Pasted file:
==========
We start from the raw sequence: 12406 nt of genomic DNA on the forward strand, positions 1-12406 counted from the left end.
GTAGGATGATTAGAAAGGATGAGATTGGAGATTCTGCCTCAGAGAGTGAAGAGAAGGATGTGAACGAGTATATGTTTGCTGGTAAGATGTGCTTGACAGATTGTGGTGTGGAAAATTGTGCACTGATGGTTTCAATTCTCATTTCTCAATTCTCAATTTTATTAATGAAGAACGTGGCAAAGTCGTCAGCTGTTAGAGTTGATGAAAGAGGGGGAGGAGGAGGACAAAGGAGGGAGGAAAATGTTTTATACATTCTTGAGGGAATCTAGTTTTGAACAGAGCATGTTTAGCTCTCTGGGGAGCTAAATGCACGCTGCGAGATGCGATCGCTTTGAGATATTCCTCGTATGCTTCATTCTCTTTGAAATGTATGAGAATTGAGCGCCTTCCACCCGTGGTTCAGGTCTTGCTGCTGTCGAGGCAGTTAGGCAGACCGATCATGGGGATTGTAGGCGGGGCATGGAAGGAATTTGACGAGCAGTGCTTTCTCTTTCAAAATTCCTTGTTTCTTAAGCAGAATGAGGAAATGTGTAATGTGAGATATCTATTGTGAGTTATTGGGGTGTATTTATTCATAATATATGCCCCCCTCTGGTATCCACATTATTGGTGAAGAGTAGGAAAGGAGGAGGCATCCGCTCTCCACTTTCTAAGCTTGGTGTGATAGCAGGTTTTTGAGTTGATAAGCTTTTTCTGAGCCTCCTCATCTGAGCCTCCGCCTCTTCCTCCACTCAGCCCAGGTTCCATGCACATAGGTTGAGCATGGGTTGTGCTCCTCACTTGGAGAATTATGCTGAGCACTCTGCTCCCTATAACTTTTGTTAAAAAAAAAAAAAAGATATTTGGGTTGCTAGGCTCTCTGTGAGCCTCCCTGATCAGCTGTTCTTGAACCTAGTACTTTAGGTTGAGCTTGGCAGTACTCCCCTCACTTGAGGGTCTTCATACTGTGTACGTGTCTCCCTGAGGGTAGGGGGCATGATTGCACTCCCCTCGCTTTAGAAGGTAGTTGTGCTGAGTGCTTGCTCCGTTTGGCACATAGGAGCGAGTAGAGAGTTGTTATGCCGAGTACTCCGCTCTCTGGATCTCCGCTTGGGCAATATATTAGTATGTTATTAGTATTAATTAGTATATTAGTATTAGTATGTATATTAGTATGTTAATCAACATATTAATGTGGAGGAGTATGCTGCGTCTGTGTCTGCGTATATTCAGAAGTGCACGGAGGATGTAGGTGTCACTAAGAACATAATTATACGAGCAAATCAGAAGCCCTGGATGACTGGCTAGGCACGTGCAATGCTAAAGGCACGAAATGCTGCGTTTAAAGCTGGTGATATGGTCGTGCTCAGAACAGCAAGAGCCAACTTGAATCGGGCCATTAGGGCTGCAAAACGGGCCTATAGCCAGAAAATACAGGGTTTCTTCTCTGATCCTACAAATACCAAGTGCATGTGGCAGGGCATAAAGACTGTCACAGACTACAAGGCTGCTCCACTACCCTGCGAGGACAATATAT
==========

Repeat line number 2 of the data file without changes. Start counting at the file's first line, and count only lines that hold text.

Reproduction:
GTAGGATGATTAGAAAGGATGAGATTGGAGATTCTGCCTCAGAGAGTGAAGAGAAGGATGTGAACGAGTATATGTTTGCTGGTAAGATGTGCTTGACAGATTGTGGTGTGGAAAATTGTGCACTGATGGTTTCAATTCTCATTTCTCAATTCTCAATTTTATTAATGAAGAACGTGGCAAAGTCGTCAGCTGTTAGAGTTGATGAAAGAGGGGGAGGAGGAGGACAAAGGAGGGAGGAAAATGTTTTATACATTCTTGAGGGAATCTAGTTTTGAACAGAGCATGTTTAGCTCTCTGGGGAGCTAAATGCACGCTGCGAGATGCGATCGCTTTGAGATATTCCTCGTATGCTTCATTCTCTTTGAAATGTATGAGAATTGAGCGCCTTCCACCCGTGGTTCAGGTCTTGCTGCTGTCGAGGCAGTTAGGCAGACCGATCATGGGGATTGTAGGCGGGGCATGGAAGGAATTTGACGAGCAGTGCTTTCTCTTTCAAAATTCCTTGTTTCTTAAGCAGAATGAGGAAATGTGTAATGTGAGATATCTATTGTGAGTTATTGGGGTGTATTTATTCATAATATATGCCCCCCTCTGGTATCCACATTATTGGTGAAGAGTAGGAAAGGAGGAGGCATCCGCTCTCCACTTTCTAAGCTTGGTGTGATAGCAGGTTTTTGAGTTGATAAGCTTTTTCTGAGCCTCCTCATCTGAGCCTCCGCCTCTTCCTCCACTCAGCCCAGGTTCCATGCACATAGGTTGAGCATGGGTTGTGCTCCTCACTTGGAGAATTATGCTGAGCACTCTGCTCCCTATAACTTTTGTTAAAAAAAAAAAAAAGATATTTGGGTTGCTAGGCTCTCTGTGAGCCTCCCTGATCAGCTGTTCTTGAACCTAGTACTTTAGGTTGAGCTTGGCAGTACTCCCCTCACTTGAGGGTCTTCATACTGTGTACGTGTCTCCCTGAGGGTAGGGGGCATGATTGCACTCCCCTCGCTTTAGAAGGTAGTTGTGCTGAGTGCTTGCTCCGTTTGGCACATAGGAGCGAGTAGAGAGTTGTTATGCCGAGTACTCCGCTCTCTGGATCTCCGCTTGGGCAATATATTAGTATGTTATTAGTATTAATTAGTATATTAGTATTAGTATGTATATTAGTATGTTAATCAACATATTAATGTGGAGGAGTATGCTGCGTCTGTGTCTGCGTATATTCAGAAGTGCACGGAGGATGTAGGTGTCACTAAGAACATAATTATACGAGCAAATCAGAAGCCCTGGATGACTGGCTAGGCACGTGCAATGCTAAAGGCACGAAATGCTGCGTTTAAAGCTGGTGATATGGTCGTGCTCAGAACAGCAAGAGCCAACTTGAATCGGGCCATTAGGGCTGCAAAACGGGCCTATAGCCAGAAAATACAGGGTTTCTTCTCTGATCCTACAAATACCAAGTGCATGTGGCAGGGCATAAAGACTGTCACAGACTACAAGGCTGCTCCACTACCCTGCGAGGACAATATAT